While we were sat eating a few people came to talk to us; asking where we were riding to, saying that it was a lovely day for cycling … that kind of thing. One woman came to speak to us and she had two dogs – a huge oversized, white poodle – maybe 3 ft tall – all trimmed and looking rather regal on a leash, (I’m referring to the poodle now, you understand, not the woman) but she was also carrying a much smaller lap dog under her arm, (the woman, not the poodle). When she returned to her 4×4, she handed the big poodle’s leash to her husband, opened the back of the car, reached in and to our amazement retrieved a small set of 3 wooden steps, which she put on the ground by the open rear car door. The poodle used the steps to climb into the car. The wooden stairs were then put away, doors closed and she drove away. We were laughing uproariously by now.
Time to leave Bodega Bay. The bay itself is calm an very round with little crow’s nests on poles jutting out of the water like oversize reeds – we weren’t sure if these were refuges from the tide or fishing platforms … or had some other kind of purpose. Crossing the town took us out of Sonoma County and into Marin County.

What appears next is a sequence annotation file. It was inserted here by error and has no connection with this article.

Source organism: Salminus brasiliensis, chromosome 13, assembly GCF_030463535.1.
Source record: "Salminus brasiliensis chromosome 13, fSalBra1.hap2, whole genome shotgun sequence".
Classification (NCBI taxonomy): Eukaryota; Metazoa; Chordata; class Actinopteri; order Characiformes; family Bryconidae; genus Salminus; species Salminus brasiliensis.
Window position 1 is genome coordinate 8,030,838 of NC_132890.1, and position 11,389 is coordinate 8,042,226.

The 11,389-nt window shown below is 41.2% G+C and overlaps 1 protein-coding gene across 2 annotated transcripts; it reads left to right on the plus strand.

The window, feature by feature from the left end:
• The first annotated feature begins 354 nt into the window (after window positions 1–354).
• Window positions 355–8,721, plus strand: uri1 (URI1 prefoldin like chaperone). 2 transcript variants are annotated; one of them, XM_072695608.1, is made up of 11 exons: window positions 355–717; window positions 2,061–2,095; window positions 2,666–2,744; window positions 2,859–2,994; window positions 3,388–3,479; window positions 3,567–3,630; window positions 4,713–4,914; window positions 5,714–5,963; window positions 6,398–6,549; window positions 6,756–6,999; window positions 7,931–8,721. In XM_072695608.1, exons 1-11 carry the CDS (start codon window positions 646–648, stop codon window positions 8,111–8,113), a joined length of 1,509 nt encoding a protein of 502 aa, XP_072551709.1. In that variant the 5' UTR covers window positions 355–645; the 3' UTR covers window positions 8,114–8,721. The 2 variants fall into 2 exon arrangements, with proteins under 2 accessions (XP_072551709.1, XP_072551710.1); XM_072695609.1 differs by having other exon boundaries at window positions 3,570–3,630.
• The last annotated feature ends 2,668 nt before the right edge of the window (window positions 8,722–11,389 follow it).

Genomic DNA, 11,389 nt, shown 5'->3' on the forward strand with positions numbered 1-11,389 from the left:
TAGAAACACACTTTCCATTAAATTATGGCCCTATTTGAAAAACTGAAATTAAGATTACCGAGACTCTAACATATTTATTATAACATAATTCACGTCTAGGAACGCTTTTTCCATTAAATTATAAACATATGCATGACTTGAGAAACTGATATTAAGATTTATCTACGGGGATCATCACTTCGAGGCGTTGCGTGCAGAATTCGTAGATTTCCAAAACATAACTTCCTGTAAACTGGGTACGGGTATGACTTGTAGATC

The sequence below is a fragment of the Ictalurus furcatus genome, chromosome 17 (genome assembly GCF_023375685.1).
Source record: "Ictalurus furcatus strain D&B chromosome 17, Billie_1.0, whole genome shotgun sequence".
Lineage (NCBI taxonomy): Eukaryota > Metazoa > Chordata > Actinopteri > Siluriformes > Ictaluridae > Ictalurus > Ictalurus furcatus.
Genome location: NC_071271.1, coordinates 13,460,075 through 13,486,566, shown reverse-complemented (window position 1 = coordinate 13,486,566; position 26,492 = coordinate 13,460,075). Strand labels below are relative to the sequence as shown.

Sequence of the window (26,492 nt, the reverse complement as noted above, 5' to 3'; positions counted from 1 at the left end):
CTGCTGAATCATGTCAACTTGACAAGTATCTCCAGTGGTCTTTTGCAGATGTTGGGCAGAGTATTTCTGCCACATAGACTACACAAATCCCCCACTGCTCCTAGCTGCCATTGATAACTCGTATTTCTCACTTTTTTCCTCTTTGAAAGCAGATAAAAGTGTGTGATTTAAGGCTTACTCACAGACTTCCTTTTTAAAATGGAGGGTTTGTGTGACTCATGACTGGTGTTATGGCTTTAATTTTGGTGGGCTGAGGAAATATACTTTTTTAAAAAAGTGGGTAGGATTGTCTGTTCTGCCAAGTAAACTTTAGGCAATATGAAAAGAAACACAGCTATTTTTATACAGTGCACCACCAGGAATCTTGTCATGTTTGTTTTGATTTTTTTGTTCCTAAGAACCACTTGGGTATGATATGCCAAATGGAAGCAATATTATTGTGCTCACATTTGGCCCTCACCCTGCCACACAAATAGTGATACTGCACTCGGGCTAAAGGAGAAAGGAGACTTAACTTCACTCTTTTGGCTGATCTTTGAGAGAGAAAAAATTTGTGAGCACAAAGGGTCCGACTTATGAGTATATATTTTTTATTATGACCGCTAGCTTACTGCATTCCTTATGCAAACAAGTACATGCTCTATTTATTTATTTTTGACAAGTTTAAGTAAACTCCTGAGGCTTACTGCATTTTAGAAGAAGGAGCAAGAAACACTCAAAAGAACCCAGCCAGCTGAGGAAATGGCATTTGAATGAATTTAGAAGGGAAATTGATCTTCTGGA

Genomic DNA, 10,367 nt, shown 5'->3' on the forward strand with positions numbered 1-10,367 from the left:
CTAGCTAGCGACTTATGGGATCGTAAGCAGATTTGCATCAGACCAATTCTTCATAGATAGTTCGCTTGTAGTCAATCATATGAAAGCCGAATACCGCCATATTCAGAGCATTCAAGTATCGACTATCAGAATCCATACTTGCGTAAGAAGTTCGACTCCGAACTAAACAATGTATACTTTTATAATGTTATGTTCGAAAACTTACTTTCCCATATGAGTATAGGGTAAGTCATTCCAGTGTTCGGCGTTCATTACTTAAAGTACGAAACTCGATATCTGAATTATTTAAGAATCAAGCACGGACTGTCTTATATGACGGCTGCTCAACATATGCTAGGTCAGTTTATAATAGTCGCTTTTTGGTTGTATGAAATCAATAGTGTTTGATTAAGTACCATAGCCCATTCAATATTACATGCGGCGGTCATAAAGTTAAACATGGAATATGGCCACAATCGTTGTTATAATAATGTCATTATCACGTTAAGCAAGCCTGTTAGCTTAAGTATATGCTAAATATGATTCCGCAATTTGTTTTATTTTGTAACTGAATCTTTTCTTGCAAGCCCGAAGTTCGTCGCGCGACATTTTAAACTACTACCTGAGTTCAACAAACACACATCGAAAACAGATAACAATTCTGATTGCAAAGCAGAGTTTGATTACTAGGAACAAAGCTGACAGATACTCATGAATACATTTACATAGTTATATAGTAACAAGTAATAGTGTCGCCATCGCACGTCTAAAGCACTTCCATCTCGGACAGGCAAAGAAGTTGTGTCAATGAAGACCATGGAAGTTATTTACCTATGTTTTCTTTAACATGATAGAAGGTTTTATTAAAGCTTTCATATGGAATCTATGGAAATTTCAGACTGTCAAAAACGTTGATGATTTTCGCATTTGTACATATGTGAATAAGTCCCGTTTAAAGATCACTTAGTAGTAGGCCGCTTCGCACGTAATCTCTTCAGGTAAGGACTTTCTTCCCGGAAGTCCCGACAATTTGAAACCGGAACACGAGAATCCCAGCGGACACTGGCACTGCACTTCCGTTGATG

Marin County is just north of San Francisco over the Golden Gate bridge. It has a well-known mountain bicycle brand named after it. Mountain biking was invented on the slopes of Mount Tamalpais (by Gary Fisher, among others – who went on to develop his on brand of mountain bicycles). ‘Mount Tam’ is 784 metres (2,574 ft) high and our route into San Francisco took us (on the road) over it – it was quite a slog with our bags, and there lots of racing cyclists whizzing up and down – saying “hi”, “nice day” and so on. A man leaned out of his car with his thumb up and shouted “riding strong”! There were fantastic views from the top – including our first glimpse of San Francisco in the distance, through the trees and across the bay.